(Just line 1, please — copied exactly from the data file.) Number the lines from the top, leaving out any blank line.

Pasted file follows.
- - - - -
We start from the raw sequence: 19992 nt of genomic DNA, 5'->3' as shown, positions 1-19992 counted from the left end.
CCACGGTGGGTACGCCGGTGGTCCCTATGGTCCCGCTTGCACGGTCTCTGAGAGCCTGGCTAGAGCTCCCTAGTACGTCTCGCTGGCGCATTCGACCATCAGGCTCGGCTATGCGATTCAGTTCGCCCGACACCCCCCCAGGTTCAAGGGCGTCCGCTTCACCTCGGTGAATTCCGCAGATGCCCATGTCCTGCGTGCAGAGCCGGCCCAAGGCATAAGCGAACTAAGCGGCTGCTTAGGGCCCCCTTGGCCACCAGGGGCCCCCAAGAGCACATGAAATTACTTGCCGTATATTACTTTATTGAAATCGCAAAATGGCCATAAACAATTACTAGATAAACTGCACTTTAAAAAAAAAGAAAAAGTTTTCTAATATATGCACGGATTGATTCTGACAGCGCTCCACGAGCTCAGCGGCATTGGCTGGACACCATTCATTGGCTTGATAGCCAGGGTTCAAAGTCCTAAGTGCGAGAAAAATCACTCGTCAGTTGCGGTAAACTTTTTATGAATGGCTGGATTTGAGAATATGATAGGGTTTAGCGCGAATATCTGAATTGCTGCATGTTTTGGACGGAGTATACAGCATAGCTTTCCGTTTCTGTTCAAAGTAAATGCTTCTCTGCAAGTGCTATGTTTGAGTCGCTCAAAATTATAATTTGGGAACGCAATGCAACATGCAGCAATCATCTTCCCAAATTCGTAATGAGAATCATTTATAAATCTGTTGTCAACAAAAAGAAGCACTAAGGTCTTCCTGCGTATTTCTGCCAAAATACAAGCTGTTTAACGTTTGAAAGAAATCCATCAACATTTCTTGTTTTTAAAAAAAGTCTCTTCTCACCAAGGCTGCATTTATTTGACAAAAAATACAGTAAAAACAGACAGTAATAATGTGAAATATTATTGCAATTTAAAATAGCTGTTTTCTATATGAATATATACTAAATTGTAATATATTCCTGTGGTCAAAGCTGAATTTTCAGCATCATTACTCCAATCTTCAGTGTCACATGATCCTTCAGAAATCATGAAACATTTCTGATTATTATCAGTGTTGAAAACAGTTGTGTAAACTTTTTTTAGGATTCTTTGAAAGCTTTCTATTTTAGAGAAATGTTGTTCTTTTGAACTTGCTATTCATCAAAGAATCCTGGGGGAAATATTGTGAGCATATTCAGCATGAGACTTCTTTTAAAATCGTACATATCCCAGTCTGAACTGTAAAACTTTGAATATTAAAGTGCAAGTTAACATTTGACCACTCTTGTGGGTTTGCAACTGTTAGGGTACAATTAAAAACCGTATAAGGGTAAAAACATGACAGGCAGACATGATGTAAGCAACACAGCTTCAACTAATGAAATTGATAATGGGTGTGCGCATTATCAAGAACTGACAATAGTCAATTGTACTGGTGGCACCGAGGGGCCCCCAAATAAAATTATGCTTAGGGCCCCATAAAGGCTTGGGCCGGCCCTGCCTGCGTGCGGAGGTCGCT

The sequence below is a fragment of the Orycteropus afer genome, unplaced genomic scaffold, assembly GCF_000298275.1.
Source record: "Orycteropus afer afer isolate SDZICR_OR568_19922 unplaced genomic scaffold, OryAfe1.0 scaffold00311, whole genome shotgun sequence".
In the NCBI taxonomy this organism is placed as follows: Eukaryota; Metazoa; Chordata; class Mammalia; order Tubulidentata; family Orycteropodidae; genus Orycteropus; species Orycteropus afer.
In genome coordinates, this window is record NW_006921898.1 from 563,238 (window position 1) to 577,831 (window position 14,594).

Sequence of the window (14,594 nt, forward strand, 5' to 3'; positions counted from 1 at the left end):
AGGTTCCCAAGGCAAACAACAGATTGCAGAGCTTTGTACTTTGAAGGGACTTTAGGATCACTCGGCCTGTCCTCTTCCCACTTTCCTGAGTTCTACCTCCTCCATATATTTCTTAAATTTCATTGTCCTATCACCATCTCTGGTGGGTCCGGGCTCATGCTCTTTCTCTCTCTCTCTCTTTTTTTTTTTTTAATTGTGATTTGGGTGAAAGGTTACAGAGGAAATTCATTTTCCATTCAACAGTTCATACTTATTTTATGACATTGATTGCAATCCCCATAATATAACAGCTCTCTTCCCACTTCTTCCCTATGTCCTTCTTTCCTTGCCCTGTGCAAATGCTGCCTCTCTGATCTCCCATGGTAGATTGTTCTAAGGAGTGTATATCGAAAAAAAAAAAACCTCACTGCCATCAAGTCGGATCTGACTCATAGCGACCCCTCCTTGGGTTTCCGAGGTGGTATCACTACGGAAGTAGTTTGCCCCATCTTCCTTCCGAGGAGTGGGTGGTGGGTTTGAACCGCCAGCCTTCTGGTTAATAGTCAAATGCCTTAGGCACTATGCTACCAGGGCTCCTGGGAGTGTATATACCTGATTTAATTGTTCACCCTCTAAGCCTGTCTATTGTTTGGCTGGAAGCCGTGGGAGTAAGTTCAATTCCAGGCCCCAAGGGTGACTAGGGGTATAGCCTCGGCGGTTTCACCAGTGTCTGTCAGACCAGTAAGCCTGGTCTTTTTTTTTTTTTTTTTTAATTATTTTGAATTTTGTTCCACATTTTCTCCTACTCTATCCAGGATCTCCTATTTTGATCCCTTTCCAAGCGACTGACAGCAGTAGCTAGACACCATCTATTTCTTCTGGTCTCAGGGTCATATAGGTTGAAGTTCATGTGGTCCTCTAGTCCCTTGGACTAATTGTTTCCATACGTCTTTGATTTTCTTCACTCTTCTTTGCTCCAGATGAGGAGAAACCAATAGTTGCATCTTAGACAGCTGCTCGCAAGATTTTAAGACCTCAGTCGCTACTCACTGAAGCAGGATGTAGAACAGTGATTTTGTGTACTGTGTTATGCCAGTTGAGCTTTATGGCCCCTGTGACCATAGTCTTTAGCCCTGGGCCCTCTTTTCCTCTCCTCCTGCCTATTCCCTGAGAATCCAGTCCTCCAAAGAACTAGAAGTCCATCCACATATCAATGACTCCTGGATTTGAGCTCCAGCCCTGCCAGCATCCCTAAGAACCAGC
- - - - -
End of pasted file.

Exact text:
We start from the raw sequence: 19992 nt of genomic DNA, 5'->3' as shown, positions 1-19992 counted from the left end.